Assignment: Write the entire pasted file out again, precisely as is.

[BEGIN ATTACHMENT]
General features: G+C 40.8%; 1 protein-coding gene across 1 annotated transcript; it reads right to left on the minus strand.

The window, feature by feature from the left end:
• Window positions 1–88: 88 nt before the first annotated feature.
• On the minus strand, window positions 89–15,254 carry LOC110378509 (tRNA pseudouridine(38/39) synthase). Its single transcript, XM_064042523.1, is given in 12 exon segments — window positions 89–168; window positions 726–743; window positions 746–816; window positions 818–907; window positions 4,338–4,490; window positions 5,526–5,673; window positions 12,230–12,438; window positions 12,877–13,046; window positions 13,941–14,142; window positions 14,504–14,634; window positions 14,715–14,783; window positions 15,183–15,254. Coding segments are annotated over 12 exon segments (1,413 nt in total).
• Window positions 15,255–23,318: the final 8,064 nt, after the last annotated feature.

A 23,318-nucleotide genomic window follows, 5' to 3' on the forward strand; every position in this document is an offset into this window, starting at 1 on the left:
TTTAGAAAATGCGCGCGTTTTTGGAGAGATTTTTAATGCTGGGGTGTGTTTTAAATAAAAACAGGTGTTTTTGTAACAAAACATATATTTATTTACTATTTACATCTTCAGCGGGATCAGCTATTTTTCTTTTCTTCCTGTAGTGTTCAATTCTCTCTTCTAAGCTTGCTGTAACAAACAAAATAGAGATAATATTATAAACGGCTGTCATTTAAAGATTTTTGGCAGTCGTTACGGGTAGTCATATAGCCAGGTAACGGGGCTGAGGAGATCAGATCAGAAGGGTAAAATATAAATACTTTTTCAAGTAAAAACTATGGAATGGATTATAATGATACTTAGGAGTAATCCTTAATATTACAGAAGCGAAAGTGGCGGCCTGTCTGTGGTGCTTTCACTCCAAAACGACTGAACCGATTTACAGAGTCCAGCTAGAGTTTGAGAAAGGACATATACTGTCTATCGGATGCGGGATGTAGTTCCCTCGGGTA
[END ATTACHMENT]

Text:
General features: G+C 40.8%; 1 protein-coding gene across 1 annotated transcript; it reads right to left on the minus strand.

The window, feature by feature from the left end:
• Window positions 1–88: 88 nt before the first annotated feature.
• On the minus strand, window positions 89–15,254 carry LOC110378509 (tRNA pseudouridine(38/39) synthase). Its single transcript, XM_064042523.1, is given in 12 exon segments — window positions 89–168; window positions 726–743; window positions 746–816; window positions 818–907; window positions 4,338–4,490; window positions 5,526–5,673; window positions 12,230–12,438; window positions 12,877–13,046; window positions 13,941–14,142; window positions 14,504–14,634; window positions 14,715–14,783; window positions 15,183–15,254. Coding segments are annotated over 12 exon segments (1,413 nt in total).
• Window positions 15,255–23,318: the final 8,064 nt, after the last annotated feature.

A 23,318-nucleotide genomic window follows, 5' to 3' on the forward strand; every position in this document is an offset into this window, starting at 1 on the left:
TTTAGAAAATGCGCGCGTTTTTGGAGAGATTTTTAATGCTGGGGTGTGTTTTAAATAAAAACAGGTGTTTTTGTAACAAAACATATATTTATTTACTATTTACATCTTCAGCGGGATCAGCTATTTTTCTTTTCTTCCTGTAGTGTTCAATTCTCTCTTCTAAGCTTGCTGTAACAAACAAAATAGAGATAATATTATAAACGGCTGTCATTTAAAGATTTTTGGCAGTCGTTACGGGTAGTCATATAGCCAGGTAACGGGGCTGAGGAGATCAGATCAGAAGGGTAAAATATAAATACTTTTTCAAGTAAAAACTATGGAATGGATTATAATGATACTTAGGAGTAATCCTTAATATTACAGAAGCGAAAGTGGCGGCCTGTCTGTGGTGCTTTCACTCCAAAACGACTGAACCGATTTACAGAGTCCAGCTAGAGTTTGAGAAAGGACATATACTGTCTATCGGATGCGGGATGTAGTTCCCTCGGGTA